The 510 Dual Power Driver is another two-stage processor. Its “pre-drive” section offers a choice between four flavors of preamp-style distortion, compression (with adjustable sensitivity), octave bass, auto wah, and pedal wah (expression pedal required). The main drive section features eight additional distortion modes that run the usual overdrive-to-fuzzball gamut. The two distortion stages can be arrayed in series or parallel, and you can use an external footswitch to toggle stage 1 on and off to get two tones from a single program.

Zoom distortion is a world unto itself. Players seeking naturalistic amp overdrive tend to shun it, while those in search of extravagant, overstated effects often swear by it. The 510 tones are a bit more dynamic than those on some other Zoom devices, but they still will not appease players who rely on the guitar volume pot to regulate overdrive. To my ear, the torqued-out fuzz, grunge, and metal tones are more satisfying than the subtler overdrive colors.

Zoom adds an interesting new wrinkle with an “auto parallel” circuit, which lets your playing dynamics determine the relative strength of the two distortion stages. It’s definitely a dynamic effect, but its feel bears little resemblance to that of amp distortion. Some players could probably attain expressive results in auto-parallel mode, but I confess I’m not one of them. Connecting an expression pedal yields an acceptable wah tone. Using the pedal to regulate drive amount or the balance of the two drive modules is more impressive, and the octave bass effect is terrific.

There are high and low EQ controls, but no adjustable midrange–a curious omission, since that’s where so much of a distortions character resides. The adjustable noise reduction works fine, but the merely serviceable amp simulator is strictly on/off. The 510 is a delight for those who gravitate towards lurid, processed-sounding distortion tones.

Eight low-cost power pedals from Korg and Zoom (Part 1)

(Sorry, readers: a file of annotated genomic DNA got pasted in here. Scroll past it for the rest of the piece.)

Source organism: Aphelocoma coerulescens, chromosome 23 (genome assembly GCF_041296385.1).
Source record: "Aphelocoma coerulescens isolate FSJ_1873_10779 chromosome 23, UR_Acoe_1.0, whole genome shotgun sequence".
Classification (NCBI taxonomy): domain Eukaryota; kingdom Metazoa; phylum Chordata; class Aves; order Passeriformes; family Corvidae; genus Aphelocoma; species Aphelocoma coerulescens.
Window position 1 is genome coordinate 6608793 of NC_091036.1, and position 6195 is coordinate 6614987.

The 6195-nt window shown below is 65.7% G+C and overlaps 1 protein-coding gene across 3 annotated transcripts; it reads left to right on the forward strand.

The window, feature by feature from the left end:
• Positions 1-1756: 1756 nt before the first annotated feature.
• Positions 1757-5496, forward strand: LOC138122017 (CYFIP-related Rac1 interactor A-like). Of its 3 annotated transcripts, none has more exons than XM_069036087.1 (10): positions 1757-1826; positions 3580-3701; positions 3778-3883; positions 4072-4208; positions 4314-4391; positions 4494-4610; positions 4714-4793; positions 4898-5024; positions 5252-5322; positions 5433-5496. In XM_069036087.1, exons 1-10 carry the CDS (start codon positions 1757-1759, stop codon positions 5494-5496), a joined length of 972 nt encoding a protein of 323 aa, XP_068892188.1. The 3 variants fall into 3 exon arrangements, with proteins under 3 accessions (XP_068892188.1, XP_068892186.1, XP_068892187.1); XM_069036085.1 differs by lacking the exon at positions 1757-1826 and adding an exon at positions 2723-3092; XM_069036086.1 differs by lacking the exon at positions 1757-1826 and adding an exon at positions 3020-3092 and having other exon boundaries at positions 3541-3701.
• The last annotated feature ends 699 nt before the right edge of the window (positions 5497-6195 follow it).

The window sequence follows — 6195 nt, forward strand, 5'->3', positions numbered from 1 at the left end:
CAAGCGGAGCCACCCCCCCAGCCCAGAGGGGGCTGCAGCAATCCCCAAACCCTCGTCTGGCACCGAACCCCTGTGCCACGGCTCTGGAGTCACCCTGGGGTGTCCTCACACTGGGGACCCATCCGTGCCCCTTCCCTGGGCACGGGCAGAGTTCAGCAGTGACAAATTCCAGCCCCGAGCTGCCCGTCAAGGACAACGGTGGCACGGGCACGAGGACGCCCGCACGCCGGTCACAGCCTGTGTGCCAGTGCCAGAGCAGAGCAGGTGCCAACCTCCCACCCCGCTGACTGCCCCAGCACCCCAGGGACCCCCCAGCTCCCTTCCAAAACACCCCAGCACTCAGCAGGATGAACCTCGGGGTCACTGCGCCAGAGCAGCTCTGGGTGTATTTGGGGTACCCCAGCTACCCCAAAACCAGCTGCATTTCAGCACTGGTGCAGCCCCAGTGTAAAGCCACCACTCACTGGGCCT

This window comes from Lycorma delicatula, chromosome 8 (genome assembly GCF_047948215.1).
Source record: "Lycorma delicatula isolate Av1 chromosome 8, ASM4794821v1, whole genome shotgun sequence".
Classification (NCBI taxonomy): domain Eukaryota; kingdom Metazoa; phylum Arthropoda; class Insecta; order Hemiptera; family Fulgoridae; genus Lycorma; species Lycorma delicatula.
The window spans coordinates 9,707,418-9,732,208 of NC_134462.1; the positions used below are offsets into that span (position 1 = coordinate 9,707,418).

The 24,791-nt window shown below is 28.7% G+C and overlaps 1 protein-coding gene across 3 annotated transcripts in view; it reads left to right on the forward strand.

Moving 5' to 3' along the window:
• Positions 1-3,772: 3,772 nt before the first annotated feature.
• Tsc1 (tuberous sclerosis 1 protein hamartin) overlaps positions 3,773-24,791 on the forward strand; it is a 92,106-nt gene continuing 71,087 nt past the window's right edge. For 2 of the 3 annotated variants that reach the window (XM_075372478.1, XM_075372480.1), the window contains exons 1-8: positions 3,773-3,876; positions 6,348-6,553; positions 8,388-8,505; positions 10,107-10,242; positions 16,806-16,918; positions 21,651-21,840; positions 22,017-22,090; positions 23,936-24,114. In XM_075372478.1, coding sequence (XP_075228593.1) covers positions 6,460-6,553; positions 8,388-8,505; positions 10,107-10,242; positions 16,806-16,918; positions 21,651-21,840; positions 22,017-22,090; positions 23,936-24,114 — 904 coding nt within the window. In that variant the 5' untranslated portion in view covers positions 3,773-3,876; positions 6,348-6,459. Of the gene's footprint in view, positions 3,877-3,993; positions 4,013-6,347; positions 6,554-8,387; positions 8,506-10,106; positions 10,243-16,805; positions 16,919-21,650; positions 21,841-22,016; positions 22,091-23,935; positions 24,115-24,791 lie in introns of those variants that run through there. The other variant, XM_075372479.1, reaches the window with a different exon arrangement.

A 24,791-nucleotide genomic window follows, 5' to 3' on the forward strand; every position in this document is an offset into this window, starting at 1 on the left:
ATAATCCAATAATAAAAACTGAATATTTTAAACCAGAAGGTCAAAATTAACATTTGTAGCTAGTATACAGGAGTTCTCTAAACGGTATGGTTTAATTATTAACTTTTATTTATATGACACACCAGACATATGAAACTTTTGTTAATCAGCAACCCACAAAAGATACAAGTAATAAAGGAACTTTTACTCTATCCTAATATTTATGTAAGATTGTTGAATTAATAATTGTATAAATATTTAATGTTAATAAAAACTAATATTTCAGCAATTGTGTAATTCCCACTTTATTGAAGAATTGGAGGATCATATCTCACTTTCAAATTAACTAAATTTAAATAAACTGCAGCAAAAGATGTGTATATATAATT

Digital processing gets cheaper and cheaper. Guitarists love stompboxes. Such facts of life are abundantly clear to instrument manufacturers, who have bombarded the market with low-priced digital pedals that harness multi-processing power in humable pedalboard and stompbox housings. Korg and Zoom have each introduced four new pedals at prices designed to compete with such popular faves as ART’s Xtreme Plus ad FX-1 Multi-Effects, DigiTech’s Whammy/Wah and Modulator pedals, and DOD’s mini-pedalboards.

The key advantages of digital stompboxes are their affordability, range of sounds, and ability to store programs. However, they are generally less intuitive to use than analog stompboxes, and because the knobs don’t move as you change programs, you can rarely discern your current settings at a glance. Every one of the ingenious and ambitious devices covered here offers extraordinary bang for the buck. But in pursuit of competitive pricing, each makes its own compromises in sound, programmability, and hardware.


Each of Korg‘s digital boxes—the 104ds Hyper Distortion, the 105od Classic Overdrive, the 301dl Dynamic Echo, and the 411fx Super Multi FX–boast roadworthy, all-metal housings and rugged jacks and pots. They require four AA batteries that power the pedal for up to 15 hours. Except for the 10-program Super Multi FX, each can store two programs in memory, with a two-tone LED indicating which program is engaged.

There is no numerical info about your current settings, but the program LED blinks whenever you rotate an edit knob past its stored value. The Hyper Distortion and Classic Overdrive have monaural, 1/4″ inputs and outputs; the Dynamic Echo and Super Multi FX output in stereo through a single 1/4″ TRS jack. Each pedal has an input gain switch optimized for low- and high-output pickups.

With their four simple knobs,the Korg pedals have a classic stompbox look all except the Classic Overdrive have a “shift” toggle that changes the function of each knob, for a total of eight adjustable parameters. It’s easy at first to screw up your sound by reaching for a knob checking how one toggle is set, but, on the whole, it’s an elegant compromise between programming depth and visual simplicity. Korg’s sketchy manuals could benefit from more applications info.